It is ironic to me that the majority of voices I hear discussing social media and social networking are male. Not that there is anything wrong with that – it's great but here's the conundrum for me: high school girls, particularly the popular ones, have a sophisticated understanding of social networks that could shame many of us. The difference is that it is so ingrained with the way they operate that most of them could not articulate it….but why are we not, collectively, talking to more of them?
What is it that the popular girls know?
- Why it is important to be a hub
- How to control information for their own benefit
- How to spread information depending on their goal (to throw a party, to harass someone, etc.)
- How to be exclusive and isolate others from the group
- The importance of weak links
- How to brand themselves
- Who to trust in what circumstances
- The power of developing pent up demand
Now I am not suggesting that we want to replicate high school in our organizations (the horror); two things that most of these girls lack is maturity and judgment so they use their power for good and a great deal of evil and that has drastic consequences. However, why are we as adults relearning things that these girls know better than most of us do?
Additionally for almost every element listed above, there is a wildly successful Internet business:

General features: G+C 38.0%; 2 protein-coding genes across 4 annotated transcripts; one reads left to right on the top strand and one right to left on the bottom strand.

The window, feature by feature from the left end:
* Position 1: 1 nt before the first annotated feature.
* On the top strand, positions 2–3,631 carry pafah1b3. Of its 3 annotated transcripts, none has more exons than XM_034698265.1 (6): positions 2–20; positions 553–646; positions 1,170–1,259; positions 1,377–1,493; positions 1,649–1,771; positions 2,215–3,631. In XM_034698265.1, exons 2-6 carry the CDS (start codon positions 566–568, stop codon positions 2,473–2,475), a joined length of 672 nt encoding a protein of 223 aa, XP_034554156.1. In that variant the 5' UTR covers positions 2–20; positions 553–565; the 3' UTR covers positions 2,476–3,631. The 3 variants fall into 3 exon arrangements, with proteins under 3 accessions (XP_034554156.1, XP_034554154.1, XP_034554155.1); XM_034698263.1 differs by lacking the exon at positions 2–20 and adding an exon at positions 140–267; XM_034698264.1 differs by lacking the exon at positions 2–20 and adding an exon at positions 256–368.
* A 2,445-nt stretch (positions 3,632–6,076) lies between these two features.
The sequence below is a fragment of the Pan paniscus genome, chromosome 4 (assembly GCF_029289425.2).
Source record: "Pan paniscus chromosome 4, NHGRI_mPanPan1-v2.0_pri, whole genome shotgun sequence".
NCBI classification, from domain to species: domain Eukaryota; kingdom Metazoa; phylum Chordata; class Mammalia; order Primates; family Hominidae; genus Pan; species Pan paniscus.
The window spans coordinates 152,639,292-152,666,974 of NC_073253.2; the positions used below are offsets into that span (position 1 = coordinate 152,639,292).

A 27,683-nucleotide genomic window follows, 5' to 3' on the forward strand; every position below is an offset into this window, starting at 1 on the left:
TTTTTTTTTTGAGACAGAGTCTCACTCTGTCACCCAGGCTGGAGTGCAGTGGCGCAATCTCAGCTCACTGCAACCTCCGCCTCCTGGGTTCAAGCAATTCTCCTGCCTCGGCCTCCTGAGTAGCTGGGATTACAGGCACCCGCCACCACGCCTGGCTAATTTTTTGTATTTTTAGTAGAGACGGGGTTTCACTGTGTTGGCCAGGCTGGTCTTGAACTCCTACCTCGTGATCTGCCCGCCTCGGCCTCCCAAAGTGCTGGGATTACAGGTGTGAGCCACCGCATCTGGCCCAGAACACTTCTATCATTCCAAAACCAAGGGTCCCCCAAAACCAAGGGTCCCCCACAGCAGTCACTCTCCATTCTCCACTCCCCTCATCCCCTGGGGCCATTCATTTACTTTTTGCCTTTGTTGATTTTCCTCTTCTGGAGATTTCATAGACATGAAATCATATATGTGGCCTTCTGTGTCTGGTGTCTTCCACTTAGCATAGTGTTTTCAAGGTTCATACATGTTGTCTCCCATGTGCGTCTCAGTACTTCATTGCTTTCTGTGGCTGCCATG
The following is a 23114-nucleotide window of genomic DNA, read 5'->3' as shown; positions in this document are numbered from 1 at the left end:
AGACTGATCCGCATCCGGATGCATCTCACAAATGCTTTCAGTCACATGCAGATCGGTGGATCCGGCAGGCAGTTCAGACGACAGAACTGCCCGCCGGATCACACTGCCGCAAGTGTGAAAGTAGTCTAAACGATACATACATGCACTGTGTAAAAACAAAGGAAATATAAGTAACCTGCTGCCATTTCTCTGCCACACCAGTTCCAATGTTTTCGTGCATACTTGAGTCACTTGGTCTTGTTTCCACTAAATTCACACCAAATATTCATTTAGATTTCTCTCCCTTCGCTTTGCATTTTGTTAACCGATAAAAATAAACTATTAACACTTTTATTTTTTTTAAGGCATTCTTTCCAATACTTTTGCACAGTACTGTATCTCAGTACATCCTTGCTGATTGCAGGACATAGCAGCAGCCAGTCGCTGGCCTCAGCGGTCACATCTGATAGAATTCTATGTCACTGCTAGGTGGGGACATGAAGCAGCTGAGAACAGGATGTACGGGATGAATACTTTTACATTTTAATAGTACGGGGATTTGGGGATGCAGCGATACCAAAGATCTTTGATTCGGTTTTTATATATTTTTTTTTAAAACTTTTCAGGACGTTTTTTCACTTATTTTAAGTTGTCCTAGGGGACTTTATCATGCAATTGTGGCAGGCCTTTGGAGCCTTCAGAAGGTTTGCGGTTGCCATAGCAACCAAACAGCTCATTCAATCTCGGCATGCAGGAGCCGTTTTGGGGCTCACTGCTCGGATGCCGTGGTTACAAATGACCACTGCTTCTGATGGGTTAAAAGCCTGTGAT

- Hub: Amazon, eBay
- Control of information: Google
- Spread of Information: Digg, CNET
- Exclusivity: Facebook,
- Weak links: LinkedIn
- Branding: Google, Amazon, eBay
- Levels of trust: ePinions, Yelp
- Developing Demand: [This one I don't have a good example for]
While understanding the impact of social networking on organizations is more complex than looking at high school social relationships, it is worthwhile thinking about these girls…they know things that we are still struggling to articulate and understand.
One, Joe jarred my thoughts and Apple does an incredibly good job of generating pre-release demand for products although they are not strictly an Internet-only business.
Second, Sam Lawrence's blog post on influential women bloggers (thanks Sam!) pointed me to Anne Zelenka's blog where I found a NYTimes' article on teenage girls' online behavior although it talks more about content creation than social networking per se.